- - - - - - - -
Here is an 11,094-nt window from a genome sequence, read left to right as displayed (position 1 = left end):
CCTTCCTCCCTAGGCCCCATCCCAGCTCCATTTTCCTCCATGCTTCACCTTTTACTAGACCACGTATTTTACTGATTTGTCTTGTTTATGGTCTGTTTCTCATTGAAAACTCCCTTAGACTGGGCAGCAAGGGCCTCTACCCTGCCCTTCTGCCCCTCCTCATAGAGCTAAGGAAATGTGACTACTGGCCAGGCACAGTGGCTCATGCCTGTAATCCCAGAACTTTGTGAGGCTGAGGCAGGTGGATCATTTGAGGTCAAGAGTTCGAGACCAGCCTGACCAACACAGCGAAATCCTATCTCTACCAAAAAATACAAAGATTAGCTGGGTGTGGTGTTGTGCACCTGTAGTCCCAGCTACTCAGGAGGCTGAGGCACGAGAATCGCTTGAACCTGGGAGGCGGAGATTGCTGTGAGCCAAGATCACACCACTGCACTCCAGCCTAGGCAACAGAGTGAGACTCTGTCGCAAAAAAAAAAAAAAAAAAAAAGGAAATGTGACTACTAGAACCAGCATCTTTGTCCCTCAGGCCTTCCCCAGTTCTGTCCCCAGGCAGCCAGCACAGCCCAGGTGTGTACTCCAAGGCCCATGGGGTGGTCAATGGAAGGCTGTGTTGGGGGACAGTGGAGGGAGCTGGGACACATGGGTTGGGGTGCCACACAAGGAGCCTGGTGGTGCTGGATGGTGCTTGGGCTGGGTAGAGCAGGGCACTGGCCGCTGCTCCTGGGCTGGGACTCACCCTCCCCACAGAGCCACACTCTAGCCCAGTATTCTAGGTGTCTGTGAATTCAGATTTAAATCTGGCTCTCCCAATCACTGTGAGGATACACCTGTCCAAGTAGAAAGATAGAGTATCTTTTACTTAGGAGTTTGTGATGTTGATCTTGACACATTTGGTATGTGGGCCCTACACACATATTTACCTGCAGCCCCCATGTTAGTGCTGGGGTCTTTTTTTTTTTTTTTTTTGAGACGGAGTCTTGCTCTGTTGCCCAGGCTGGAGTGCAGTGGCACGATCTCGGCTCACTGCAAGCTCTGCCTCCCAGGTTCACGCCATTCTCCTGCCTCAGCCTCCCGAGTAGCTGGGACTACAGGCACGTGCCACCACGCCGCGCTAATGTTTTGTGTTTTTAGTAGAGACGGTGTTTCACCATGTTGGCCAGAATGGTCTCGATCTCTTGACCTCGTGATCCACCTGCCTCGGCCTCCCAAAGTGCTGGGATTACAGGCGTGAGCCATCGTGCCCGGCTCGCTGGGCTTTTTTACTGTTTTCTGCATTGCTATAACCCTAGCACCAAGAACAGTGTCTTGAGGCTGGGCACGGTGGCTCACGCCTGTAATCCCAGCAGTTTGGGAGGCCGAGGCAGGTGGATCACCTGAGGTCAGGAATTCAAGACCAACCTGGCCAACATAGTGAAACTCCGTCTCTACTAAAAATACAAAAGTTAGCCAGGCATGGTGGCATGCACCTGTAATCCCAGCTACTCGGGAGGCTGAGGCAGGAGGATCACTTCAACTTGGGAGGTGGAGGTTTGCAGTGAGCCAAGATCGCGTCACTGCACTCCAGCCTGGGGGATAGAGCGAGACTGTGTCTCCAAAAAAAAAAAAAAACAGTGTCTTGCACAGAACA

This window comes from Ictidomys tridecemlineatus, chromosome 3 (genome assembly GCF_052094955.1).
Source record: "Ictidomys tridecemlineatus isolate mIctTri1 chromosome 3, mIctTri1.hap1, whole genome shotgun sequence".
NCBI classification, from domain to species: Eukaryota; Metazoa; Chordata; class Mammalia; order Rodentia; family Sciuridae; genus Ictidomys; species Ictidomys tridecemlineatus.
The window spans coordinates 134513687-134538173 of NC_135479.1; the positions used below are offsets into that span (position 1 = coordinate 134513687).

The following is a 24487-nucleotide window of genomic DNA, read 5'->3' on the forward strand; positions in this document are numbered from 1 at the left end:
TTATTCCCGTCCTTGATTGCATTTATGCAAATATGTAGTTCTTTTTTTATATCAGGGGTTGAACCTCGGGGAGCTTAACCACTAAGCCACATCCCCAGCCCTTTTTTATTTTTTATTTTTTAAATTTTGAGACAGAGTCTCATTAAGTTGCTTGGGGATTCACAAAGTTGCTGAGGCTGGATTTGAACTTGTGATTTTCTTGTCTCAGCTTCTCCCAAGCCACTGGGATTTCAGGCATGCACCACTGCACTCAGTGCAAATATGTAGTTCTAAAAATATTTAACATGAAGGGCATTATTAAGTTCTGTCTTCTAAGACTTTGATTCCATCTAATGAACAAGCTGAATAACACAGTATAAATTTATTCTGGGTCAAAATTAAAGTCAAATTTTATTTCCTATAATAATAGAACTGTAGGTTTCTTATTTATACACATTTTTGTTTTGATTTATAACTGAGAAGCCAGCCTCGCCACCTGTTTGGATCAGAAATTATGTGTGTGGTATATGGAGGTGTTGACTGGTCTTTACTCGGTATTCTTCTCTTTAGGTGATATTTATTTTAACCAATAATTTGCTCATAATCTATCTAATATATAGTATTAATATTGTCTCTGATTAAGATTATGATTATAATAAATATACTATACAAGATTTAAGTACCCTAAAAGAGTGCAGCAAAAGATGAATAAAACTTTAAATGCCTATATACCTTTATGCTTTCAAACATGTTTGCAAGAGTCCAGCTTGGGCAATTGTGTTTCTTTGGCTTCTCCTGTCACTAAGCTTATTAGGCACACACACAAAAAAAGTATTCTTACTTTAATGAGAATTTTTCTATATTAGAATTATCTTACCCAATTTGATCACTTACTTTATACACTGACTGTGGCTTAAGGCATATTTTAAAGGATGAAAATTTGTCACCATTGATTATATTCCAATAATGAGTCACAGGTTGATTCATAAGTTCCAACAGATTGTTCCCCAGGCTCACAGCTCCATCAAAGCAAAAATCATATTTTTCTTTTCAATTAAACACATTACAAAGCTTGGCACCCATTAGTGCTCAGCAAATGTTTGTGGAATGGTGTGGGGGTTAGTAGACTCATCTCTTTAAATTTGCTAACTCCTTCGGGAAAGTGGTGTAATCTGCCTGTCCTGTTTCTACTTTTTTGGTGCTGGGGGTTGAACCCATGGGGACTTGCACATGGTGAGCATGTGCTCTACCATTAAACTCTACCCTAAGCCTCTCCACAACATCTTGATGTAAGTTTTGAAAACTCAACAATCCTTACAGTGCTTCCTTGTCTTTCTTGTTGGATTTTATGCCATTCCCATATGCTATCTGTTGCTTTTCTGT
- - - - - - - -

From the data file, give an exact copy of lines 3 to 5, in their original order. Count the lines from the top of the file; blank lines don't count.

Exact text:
This window comes from Ictidomys tridecemlineatus, chromosome 3 (genome assembly GCF_052094955.1).
Source record: "Ictidomys tridecemlineatus isolate mIctTri1 chromosome 3, mIctTri1.hap1, whole genome shotgun sequence".
NCBI classification, from domain to species: Eukaryota; Metazoa; Chordata; class Mammalia; order Rodentia; family Sciuridae; genus Ictidomys; species Ictidomys tridecemlineatus.